by Aprille Hanson
On Tuesday night, June 12, Shania Twain made three women’s dreams come true. During her “Now Tour” at Verizon Arena in North Little Rock, she brought three friends in matching concert T-shirts up to the main stage to take a selfie with them. The women were so in awe, they could barely keep it together, giggling while admitting they would jump on their beds as little girls and sing along to her music.
That memory connected all the women in their 20s, 30s and beyond filling the arena. Because for almost two hours, we were kids again, jamming out to our favorite songs.
For those of us who grew up on country music, Twain was country and cool. Her music was fun and empowering, whether she was flipping gender roles in “Honey I’m Home,” demanding respect in “Any Man of Mine” or beating the odds of love in “You’re Still the One.”
She was more than just a hit-making country artist -- she was a beautiful role model. Dubbed as the “Queen of Country Pop,” Twain has sold more than 100 million albums since her debut album in 1993, making her the best-selling female artist in country music history. It’s a feat she achieved with just five albums in a 24-year span. And whether you’re a fan of pop country or not, there’s no denying that the twang infused with pop sounds changed the industry.
There would be no Taylor Swift without Shania Twain, even though it’s clear that Twain stayed much closer to her roots that Swift ever desired. But, Twain broadened country’s horizons.
Her tour opened with Bastian Baker, a Swiss pop artist with success in Europe. His sound was decent, but what was most impressive was his ability to hold the crowd with just himself and a guitar in a sprawling arena. His cover of Jeff Buckley’s “Hallelujah” was better than any of his original songs, which is to be expected.
Fans roared as Twain hit the stage with the first single “Life’s About to Get Good” off her Now album, which came out last year. It was her first album in 15 years. She was diagnosed with dysphonia, a vocal cord disorder, which she admitted to Rolling Stone in February 2017, “I’m a different singer now.” The condition causes hoarseness and trouble speaking, which required vocal therapy and staying out of the recording studio, according to Rolling Stone.
And while there are noticeable differences in her tone, her ability to perform hasn’t missed a beat.
Her energy level was strong throughout, blazing through more of her modern hits “Come on Over,” “Up!” and “Poor Me.”
However, it was clear most in the arena were not there to hear her new stuff. It’s a sad fact for legendary artists who struggle to be heard for more than just their hits. But the reality is, Twain’s new material doesn’t even come close to the substance of the songs that made her a star. Everyone was there to hear hits off of The Woman in Me (1995) and Come On Over (1997).
“Don't Be Stupid (You Know I Love You)” was the first taste of her classics, which then launched into “That Don’t Impress Me Much,” a clear fan favorite.
She was on a good roll, but squeezed in “Let’s Kiss and Make Up” from her newest album. At moments like that, the crowd took their seats, used the bathroom or replenished their beer supply.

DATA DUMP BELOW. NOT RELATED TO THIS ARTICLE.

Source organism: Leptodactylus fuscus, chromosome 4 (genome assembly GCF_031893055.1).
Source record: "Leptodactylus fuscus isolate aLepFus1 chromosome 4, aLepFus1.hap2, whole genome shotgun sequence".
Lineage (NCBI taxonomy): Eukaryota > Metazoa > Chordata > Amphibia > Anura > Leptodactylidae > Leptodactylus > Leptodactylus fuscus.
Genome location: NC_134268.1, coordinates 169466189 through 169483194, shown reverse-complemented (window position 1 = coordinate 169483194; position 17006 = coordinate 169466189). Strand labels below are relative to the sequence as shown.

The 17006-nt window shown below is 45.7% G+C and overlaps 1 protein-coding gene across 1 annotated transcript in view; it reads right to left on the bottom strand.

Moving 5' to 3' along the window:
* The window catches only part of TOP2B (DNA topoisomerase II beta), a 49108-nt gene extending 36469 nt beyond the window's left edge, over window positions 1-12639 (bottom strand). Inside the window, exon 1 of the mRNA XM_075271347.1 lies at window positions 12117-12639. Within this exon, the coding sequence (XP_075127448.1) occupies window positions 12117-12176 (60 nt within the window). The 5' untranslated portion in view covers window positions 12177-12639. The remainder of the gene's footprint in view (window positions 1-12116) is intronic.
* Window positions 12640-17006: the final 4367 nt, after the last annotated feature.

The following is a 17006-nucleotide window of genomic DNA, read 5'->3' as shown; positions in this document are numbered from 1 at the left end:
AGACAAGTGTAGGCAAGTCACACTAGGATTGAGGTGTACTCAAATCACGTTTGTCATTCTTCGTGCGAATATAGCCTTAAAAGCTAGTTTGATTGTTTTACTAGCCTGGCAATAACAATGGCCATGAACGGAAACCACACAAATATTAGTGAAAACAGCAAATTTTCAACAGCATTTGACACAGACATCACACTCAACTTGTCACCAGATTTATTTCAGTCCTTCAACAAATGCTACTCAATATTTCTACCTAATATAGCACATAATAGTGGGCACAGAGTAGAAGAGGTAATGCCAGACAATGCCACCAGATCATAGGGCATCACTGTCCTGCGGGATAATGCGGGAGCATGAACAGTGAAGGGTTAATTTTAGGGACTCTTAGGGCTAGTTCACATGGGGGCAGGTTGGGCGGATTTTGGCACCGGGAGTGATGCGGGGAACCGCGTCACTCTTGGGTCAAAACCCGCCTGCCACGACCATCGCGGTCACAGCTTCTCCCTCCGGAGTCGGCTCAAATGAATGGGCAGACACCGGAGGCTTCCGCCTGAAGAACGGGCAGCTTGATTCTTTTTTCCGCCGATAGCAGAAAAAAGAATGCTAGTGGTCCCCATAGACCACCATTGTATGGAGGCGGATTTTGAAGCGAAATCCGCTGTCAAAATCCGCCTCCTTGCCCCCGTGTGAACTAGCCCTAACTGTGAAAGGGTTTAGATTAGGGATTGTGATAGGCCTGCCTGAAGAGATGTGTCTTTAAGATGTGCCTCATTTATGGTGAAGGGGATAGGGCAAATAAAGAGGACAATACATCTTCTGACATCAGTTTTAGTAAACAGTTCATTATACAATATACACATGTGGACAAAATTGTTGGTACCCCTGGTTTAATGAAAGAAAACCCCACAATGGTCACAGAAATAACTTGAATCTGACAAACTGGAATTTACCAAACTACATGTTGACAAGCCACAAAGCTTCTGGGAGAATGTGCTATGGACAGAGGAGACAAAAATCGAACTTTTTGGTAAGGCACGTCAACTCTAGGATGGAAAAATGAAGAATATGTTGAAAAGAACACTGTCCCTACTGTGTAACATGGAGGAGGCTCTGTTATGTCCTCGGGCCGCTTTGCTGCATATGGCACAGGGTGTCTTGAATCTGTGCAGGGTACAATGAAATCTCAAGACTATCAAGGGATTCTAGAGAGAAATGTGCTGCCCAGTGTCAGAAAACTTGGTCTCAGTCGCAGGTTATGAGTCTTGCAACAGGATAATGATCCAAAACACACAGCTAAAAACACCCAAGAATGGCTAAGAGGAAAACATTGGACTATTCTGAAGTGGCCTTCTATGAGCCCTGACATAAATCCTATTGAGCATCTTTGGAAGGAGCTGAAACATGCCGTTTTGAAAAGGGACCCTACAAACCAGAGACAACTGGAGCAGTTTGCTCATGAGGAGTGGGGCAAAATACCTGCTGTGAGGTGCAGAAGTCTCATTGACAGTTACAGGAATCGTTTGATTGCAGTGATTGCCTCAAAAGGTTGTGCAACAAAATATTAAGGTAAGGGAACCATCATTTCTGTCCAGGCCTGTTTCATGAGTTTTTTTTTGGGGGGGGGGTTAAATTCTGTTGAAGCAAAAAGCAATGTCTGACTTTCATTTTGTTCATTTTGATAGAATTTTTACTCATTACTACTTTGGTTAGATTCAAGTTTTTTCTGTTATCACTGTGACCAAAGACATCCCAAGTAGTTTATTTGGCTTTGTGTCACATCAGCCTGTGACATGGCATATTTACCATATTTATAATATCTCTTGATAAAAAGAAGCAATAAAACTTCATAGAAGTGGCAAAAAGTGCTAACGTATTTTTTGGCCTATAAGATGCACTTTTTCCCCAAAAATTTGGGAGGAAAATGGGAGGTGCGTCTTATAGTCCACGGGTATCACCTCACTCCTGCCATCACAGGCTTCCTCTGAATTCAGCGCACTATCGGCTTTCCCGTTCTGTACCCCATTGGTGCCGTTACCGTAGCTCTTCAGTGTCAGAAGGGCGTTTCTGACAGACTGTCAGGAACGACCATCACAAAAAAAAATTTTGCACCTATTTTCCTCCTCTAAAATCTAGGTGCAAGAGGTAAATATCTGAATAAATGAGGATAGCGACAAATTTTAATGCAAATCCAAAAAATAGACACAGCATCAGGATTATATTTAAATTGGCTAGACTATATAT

But her triple threat line-up eight songs in was really why all her fans showed up: “Any Man of Mine,” “Whose Bed Have Your Boots Been Under?” and “Honey, I’m Home.” It was by far the best part of the night, with Twain eagerly traveling down that road of nostalgia with her fans.
In the most poignant moment of the evening, Twain explained that her inspiration for “You’re Still the One,” co-written by her and her ex-husband Mutt Lange, was from a relationship she “thought” would last forever. In 2010, the couple divorced after 17 years of marriage when he had an affair with her best friend. She married that friend’s ex-husband, Frédéric Thiébaud, a year later.
Because the single was her biggest crossover hit, not singing it would be sacrilege, so she instead made it clear she was singing it as a love letter to her fans that have been here all these years. It was a beautiful moment of thanks for the years of support.
Other highlights of the show included “From This Moment On,” “I’m Gonna Getcha Good!” and “(If You’re Not in It for Love) I’m Outta Here!” She gave us little snippets from music videos of other hits, like “Forever And For Always” that desperately should have been performed in full instead of newer choices like “Swingin’ With My Eyes Closed,” by far the worst of the set.
Twain had teased earlier in the concert, bringing out that signature black hat, that maybe she was going to launch into her megahit “Man! I Feel Like a Woman!” a little early. But no such luck. However, it was perfect to include in her two-song encore, breaking out the black dress and strutting/singing with attitude. It was the best way to end the night, making the final song “Rock This Country!” seem a little tacked onto what was already a perfect closer.
It’s clear by her commentary filled with “likes” and “totally” coupled with her new music that she is trying to appeal to the younger generation, but it’s something she really does not need to do.
She’s a legend and if younger audiences can’t see that, her longtime fans will keep reminding her.